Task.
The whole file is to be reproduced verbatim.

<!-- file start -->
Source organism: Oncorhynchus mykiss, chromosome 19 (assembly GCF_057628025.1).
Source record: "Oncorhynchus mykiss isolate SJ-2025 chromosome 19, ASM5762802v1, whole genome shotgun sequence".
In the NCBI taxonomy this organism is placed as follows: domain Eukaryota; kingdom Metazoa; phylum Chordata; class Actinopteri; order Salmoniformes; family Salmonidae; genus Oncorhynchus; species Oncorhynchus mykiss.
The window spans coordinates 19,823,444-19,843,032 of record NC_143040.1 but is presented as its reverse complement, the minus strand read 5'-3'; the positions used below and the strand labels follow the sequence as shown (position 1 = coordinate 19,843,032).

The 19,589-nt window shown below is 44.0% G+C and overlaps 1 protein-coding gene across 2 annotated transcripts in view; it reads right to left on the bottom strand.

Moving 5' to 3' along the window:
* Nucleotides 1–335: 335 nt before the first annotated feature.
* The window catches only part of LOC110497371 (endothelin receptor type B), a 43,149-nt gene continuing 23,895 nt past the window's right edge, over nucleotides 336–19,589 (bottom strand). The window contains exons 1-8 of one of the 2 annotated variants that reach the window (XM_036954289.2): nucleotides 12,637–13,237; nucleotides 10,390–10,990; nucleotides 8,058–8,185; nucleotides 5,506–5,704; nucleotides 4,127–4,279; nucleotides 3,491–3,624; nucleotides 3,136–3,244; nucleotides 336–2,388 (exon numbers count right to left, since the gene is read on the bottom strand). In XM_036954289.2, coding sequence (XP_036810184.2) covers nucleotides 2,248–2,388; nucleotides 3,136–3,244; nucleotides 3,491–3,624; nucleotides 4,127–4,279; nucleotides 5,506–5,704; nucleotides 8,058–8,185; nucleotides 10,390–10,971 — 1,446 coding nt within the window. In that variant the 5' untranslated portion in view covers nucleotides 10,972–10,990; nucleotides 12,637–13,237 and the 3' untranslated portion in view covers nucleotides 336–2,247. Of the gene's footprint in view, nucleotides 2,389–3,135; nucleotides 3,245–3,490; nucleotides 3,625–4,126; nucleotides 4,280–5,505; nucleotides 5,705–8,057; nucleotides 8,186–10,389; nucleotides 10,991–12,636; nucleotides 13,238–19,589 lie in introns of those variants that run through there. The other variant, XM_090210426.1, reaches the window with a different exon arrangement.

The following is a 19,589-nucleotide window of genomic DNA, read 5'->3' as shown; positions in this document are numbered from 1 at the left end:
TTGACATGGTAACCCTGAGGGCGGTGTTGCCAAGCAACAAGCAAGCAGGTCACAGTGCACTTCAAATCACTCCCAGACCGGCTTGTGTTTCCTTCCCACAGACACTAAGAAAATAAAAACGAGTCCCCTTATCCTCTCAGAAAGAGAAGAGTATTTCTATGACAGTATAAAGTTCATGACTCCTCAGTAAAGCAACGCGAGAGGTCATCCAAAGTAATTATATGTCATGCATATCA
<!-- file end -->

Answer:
Source organism: Oncorhynchus mykiss, chromosome 19 (assembly GCF_057628025.1).
Source record: "Oncorhynchus mykiss isolate SJ-2025 chromosome 19, ASM5762802v1, whole genome shotgun sequence".
In the NCBI taxonomy this organism is placed as follows: domain Eukaryota; kingdom Metazoa; phylum Chordata; class Actinopteri; order Salmoniformes; family Salmonidae; genus Oncorhynchus; species Oncorhynchus mykiss.
The window spans coordinates 19,823,444-19,843,032 of record NC_143040.1 but is presented as its reverse complement, the minus strand read 5'-3'; the positions used below and the strand labels follow the sequence as shown (position 1 = coordinate 19,843,032).

The 19,589-nt window shown below is 44.0% G+C and overlaps 1 protein-coding gene across 2 annotated transcripts in view; it reads right to left on the bottom strand.

Moving 5' to 3' along the window:
* Nucleotides 1–335: 335 nt before the first annotated feature.
* The window catches only part of LOC110497371 (endothelin receptor type B), a 43,149-nt gene continuing 23,895 nt past the window's right edge, over nucleotides 336–19,589 (bottom strand). The window contains exons 1-8 of one of the 2 annotated variants that reach the window (XM_036954289.2): nucleotides 12,637–13,237; nucleotides 10,390–10,990; nucleotides 8,058–8,185; nucleotides 5,506–5,704; nucleotides 4,127–4,279; nucleotides 3,491–3,624; nucleotides 3,136–3,244; nucleotides 336–2,388 (exon numbers count right to left, since the gene is read on the bottom strand). In XM_036954289.2, coding sequence (XP_036810184.2) covers nucleotides 2,248–2,388; nucleotides 3,136–3,244; nucleotides 3,491–3,624; nucleotides 4,127–4,279; nucleotides 5,506–5,704; nucleotides 8,058–8,185; nucleotides 10,390–10,971 — 1,446 coding nt within the window. In that variant the 5' untranslated portion in view covers nucleotides 10,972–10,990; nucleotides 12,637–13,237 and the 3' untranslated portion in view covers nucleotides 336–2,247. Of the gene's footprint in view, nucleotides 2,389–3,135; nucleotides 3,245–3,490; nucleotides 3,625–4,126; nucleotides 4,280–5,505; nucleotides 5,705–8,057; nucleotides 8,186–10,389; nucleotides 10,991–12,636; nucleotides 13,238–19,589 lie in introns of those variants that run through there. The other variant, XM_090210426.1, reaches the window with a different exon arrangement.

The following is a 19,589-nucleotide window of genomic DNA, read 5'->3' as shown; positions in this document are numbered from 1 at the left end:
TTGACATGGTAACCCTGAGGGCGGTGTTGCCAAGCAACAAGCAAGCAGGTCACAGTGCACTTCAAATCACTCCCAGACCGGCTTGTGTTTCCTTCCCACAGACACTAAGAAAATAAAAACGAGTCCCCTTATCCTCTCAGAAAGAGAAGAGTATTTCTATGACAGTATAAAGTTCATGACTCCTCAGTAAAGCAACGCGAGAGGTCATCCAAAGTAATTATATGTCATGCATATCA